Wednesday, November 16, 2011

Flax Crackers

These can be crisped at a low temperature in the oven (<250 degrees)  with the door cracked, or dehydrated.  The instructions are simple:

1c   flax, ground
1c   shredded carrots (or better yet, use the pulp of juiced carrots)
1/2c  sunflower seeds
1/4c  whole flax seeds

raw honey (optional)
pink salt, oregano, garlic powder, and onion powder to taste

Mix all ingredients and add water until you have a pliable dough.  Spread thinly over dehydrator sheets or parchment paper.  Cut the dough into cracker shapes once it begins to firm in the dehydrator.

This is a standard recipe.  Victoria Boutenko, the author of one of my favorite raw books, "12 Steps to Raw Food," suggests letting the dough ferment overnight.  In my experience these crackers take a few days to dehydrate at 110 degrees, so I skip the fermentation step. 

Ground, sprouted wheat berries may be added.  Just soak berries for a day, and lay between two wet napkins to sprout, rinsing about every 5-8 hours for a couple of days until sprouts form. 

Saturday, August 20, 2011

A Super Easy Cleansing Milk - Fresh Food For the Skin!

Making a cleansing milk is probably easier than you think.  I was pleasantly surprised at the results of this simple recipe - after using it, my skin felt soft and clean.  The alpha hydroxy acids in lime and enzymes in the yogurt will ensure cleansing, but will not strip the skin of its natural oils.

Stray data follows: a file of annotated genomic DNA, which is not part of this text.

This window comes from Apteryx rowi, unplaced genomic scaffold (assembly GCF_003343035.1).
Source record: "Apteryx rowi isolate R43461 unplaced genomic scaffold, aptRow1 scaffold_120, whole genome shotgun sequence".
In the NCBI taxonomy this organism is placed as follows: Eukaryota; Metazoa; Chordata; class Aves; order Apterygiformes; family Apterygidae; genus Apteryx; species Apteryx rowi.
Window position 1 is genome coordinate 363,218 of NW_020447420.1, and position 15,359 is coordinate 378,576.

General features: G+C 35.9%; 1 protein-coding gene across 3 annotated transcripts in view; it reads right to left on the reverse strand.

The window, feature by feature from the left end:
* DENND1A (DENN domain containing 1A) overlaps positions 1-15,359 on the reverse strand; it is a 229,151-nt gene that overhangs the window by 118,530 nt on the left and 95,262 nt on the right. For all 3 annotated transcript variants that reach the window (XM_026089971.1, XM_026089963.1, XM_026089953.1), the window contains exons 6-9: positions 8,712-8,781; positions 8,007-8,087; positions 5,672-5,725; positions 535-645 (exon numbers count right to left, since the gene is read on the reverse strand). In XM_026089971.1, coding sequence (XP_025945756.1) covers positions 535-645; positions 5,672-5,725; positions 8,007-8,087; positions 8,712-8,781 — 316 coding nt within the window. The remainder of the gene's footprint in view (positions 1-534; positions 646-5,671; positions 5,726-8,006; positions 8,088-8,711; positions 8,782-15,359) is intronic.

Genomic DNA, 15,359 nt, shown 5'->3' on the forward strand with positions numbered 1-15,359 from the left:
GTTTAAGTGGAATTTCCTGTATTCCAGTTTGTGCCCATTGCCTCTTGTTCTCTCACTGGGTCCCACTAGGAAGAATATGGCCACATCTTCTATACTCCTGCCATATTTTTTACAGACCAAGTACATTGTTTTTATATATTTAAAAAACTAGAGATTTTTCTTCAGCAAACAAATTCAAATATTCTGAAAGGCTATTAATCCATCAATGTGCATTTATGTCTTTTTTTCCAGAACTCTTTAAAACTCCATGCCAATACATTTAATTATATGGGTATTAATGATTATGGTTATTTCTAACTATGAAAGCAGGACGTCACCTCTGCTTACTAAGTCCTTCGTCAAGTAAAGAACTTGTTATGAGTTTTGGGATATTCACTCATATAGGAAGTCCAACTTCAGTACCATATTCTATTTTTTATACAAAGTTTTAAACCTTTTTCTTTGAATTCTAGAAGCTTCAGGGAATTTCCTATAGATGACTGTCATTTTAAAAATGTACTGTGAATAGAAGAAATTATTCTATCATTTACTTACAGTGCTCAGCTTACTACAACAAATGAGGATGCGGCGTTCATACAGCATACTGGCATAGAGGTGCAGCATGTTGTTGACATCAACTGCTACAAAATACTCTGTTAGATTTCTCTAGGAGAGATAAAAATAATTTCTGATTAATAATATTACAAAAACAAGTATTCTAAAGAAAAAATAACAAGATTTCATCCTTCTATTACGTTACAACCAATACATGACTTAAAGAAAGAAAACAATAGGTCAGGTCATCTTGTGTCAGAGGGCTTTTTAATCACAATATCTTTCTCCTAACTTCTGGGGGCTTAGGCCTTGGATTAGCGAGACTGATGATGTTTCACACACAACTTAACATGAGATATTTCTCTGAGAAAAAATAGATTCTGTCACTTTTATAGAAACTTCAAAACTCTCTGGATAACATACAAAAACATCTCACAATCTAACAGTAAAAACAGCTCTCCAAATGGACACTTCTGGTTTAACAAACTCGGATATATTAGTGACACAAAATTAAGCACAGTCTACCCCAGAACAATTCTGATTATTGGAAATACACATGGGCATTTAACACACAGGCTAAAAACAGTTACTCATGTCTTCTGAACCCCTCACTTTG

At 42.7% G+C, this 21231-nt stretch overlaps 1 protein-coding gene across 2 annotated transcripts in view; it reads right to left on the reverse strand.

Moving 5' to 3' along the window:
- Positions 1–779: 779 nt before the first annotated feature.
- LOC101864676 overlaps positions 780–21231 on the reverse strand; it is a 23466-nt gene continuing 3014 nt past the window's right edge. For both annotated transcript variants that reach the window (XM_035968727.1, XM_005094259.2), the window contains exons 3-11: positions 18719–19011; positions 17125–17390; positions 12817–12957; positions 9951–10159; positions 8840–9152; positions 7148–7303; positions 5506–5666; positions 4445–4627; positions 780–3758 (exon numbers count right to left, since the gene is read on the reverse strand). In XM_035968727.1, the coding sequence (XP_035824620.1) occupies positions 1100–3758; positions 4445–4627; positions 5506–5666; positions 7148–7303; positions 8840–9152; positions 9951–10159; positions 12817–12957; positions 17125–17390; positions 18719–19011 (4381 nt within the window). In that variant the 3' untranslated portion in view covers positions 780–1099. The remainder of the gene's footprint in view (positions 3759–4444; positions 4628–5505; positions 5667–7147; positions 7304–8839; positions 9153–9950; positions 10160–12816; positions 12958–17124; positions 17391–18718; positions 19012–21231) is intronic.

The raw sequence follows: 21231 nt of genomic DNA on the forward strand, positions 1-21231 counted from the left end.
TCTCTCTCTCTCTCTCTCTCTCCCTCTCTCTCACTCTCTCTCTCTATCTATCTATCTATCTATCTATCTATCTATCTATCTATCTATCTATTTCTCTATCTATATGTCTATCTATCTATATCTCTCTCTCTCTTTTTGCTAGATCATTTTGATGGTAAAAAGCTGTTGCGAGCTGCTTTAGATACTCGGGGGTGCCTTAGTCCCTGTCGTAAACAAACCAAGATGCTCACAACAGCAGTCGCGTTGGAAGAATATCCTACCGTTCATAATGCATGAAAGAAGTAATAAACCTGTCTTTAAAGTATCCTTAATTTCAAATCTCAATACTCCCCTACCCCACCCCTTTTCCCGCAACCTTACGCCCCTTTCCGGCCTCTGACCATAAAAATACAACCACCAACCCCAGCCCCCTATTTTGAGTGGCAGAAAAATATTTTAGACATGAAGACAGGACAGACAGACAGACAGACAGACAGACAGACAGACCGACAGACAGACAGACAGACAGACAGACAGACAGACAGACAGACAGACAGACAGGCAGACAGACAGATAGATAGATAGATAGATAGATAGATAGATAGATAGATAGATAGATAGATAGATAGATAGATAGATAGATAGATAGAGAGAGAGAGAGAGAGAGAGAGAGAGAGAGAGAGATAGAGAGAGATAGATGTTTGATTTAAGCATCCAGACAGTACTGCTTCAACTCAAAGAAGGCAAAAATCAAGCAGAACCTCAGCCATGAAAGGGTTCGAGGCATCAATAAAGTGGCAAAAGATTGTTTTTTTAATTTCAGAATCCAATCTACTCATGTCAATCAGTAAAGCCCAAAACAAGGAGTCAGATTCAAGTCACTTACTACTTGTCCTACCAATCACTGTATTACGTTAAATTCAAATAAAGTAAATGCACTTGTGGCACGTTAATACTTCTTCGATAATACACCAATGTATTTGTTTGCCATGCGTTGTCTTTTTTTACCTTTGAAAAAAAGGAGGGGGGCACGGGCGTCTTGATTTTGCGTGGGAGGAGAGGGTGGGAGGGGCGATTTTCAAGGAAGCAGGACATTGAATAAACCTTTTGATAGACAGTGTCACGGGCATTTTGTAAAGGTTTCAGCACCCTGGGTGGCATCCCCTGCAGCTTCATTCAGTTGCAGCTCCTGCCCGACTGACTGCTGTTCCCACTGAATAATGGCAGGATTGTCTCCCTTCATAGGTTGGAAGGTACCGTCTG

Sure, you could buy a cleansing milk (and it might even come with some sulfates for bubbling purposes) but the real deal - the cleansing milk that Cleaopatra used - consists of FRESH ingredients.  If you feed your body fresh food, why not do the same for your skin?

Here is a vegan recipe:

1 cup soy yogurt
juice of 1 lime
2 t Extra Virgin Olive Oil

I got a little fancy, substituting Pomegranate, Rose Hip, Evening of Primrose for Olive Oil - but olive is just fine, really.  I love it and use it on my skin often.  It is slow to go rancid, meaning it will not age the skin (because it has not gotten stale and oxidized) and it contains plenty of healthy fatty acids.

I also added two drops of (CO2 extracted) carrot seed essential oil.  Carrot seed Oil contains high levels of Beta Carotene, a powerhouse in anti-aging nutrients.  CO2 extraction, also know as supercritical extraction, helps keep the plants' properties intact and preserves the therapeutic benefits of essential oils - as is not always the case in distilled oils.